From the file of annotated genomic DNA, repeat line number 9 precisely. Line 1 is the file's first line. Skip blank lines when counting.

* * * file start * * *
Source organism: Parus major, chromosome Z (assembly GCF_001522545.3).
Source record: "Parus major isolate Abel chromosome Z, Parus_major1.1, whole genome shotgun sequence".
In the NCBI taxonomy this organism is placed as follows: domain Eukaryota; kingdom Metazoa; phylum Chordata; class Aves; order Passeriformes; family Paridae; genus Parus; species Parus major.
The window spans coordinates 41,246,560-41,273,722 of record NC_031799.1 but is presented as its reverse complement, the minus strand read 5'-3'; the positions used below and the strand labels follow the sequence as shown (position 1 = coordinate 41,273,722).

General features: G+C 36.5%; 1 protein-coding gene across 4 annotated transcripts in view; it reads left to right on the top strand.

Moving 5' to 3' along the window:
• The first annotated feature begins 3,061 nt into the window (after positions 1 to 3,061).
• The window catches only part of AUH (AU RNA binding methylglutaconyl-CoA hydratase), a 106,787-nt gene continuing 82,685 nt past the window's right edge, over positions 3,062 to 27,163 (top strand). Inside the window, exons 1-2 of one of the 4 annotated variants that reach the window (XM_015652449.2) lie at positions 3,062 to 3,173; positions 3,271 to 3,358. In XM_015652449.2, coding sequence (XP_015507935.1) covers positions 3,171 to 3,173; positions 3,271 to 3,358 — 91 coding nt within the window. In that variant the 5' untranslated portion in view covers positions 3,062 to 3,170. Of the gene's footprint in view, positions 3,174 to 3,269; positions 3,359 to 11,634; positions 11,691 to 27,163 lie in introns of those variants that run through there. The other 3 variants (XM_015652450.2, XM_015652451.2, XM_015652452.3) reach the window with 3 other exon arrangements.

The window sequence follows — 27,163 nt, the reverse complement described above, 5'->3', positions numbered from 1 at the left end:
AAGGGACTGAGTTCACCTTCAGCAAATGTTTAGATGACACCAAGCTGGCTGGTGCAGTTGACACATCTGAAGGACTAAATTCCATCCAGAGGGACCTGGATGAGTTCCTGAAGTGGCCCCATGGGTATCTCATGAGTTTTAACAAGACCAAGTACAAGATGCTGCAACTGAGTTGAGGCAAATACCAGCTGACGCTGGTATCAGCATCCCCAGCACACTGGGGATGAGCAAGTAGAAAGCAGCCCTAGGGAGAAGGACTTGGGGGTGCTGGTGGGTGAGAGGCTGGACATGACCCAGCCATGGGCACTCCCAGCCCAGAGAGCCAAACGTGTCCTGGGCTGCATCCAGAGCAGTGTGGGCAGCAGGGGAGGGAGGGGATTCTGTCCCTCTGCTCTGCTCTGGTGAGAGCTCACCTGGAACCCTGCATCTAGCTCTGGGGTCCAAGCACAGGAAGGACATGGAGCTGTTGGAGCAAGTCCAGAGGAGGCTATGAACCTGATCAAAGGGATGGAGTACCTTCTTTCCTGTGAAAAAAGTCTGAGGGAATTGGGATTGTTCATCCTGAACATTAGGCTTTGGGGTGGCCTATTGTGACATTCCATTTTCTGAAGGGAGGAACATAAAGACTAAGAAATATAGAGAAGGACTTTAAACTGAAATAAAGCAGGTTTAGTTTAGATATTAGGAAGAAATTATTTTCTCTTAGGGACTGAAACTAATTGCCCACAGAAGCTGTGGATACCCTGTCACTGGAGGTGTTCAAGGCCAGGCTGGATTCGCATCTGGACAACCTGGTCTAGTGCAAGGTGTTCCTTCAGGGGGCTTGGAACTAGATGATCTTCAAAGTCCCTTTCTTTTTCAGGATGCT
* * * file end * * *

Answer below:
The window sequence follows — 27,163 nt, the reverse complement described above, 5'->3', positions numbered from 1 at the left end: